June 24th, 2024

U of L students affected by strike impacts


By Ry Clark - for the Lethbridge Herald on March 22, 2022.

Ahead of a ratification vote on a new deal Monday evening, the University of Lethbridge labour dispute had entered its sixth week.
On Friday a community appreciation rally was held at Lethbridge city hall where dozens came out to show support for the University of Lethbridge Faculty Association, which had been both on strike and locked out. NDP MLA for Lethbridge-West, Shannon Phillips, made an appearance in support, along with Edmonton’s MP Heather McPherson and NDP critic for post-secondary education, Blake Desjarlais.
Also in attendance were students from the U of L showing support to the ULFA and protesting how important a return to classes was before the semester is over.
Nick Swidinsky, a physics major, says the hardest part for students had been the lack of communication from “adequate means.”
“All I’ve heard is rumours of whether there’s going to be cancelled finals or accelerated courses.”
Swidinsky says students had been given no solid answers and had limited information, working with gossip and stories to answer questions.
Sara Wiglesworth, a music education major, was also at the rally and says the situation had been stressful due to the lack of certainty. She added the most frustrating part was a lack of knowledge.
“We don’t get to see both sides and we don’t get any answers from the board of governors and from the admin.”
She noted the lack of communication made students feel ignored and left stressing over fears for their education.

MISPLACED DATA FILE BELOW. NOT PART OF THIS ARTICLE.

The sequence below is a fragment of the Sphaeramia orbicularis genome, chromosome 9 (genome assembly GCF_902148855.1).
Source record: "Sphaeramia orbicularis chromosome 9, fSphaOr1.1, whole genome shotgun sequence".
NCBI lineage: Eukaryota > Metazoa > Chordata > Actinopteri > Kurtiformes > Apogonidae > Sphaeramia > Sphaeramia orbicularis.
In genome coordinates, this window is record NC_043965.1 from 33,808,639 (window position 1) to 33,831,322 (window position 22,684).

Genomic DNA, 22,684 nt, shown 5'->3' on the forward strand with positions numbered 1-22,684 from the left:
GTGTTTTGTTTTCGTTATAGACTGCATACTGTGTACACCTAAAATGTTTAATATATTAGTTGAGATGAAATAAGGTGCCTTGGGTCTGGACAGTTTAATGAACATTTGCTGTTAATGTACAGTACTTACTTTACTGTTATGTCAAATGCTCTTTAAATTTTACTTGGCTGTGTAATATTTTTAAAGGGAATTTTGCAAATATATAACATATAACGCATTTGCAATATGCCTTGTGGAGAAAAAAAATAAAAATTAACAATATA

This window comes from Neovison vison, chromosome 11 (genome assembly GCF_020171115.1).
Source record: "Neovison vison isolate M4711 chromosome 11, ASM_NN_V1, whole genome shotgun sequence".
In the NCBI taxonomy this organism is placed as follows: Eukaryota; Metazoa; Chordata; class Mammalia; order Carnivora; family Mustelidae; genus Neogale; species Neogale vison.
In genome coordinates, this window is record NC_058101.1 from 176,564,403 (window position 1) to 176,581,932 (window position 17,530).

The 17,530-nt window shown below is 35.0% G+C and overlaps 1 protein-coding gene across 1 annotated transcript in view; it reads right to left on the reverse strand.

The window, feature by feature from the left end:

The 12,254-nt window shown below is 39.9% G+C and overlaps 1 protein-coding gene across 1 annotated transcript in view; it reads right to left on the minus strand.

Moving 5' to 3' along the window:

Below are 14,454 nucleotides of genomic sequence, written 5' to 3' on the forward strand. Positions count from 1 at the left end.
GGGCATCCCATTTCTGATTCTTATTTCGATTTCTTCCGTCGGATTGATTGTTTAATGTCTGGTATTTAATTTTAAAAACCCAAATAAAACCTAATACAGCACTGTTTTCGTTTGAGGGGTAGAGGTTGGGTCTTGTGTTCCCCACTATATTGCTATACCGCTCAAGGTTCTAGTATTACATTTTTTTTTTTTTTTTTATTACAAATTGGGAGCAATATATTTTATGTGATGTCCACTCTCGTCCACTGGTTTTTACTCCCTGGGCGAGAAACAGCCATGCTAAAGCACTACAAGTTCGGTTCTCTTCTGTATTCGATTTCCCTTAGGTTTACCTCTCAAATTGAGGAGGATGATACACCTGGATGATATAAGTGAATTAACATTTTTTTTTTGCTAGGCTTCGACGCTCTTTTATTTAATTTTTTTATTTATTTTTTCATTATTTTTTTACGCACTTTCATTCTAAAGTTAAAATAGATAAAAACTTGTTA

The strike forced many students to change plans, like graduation, leaving them with confusion for future endeavours.
Single mother Tisha Gilbert, a drama education major, will graduate this year, but until Monday evening struggled with the anxiety of not knowing if that would happen.
“It makes planning literally anything impossible, because it’s all so up in the air.”
As a student teacher Gilbert would have used the time to apply for work in the fall, saying her status as a student will change upon graduating. But she missed out on the opportunity to capitalize on early applications for work due to her status as a graduate being jeopardized by the prolonged labour dispute.
“So that means I don’t know if I’ll have a job come fall, because I don’t know if I can apply.”
Students, like Gilbert, face uncertainty when classes are only offered at select times in the semester.
“The classes they need to graduate are only offered this semester. So, that would delay them graduating a full year. Whereas me, it would just be a couple months.”
For many students the dispute placed uncertainty and stress on their shoulders. But for many the answers they sought were not to pick a side but to plan for their future.
“When can I get a job? When can I start getting a secure income to support my kids? When can I start applying for jobs? The reality is, by the time I’m able to apply, the chance of me getting a long-term temporary contract are much smaller than they would be if I could apply now,” said Gilbert.

Share this story:

2
-1
1 Comment
Oldest
Newest Most Voted
Inline Feedbacks
View all comments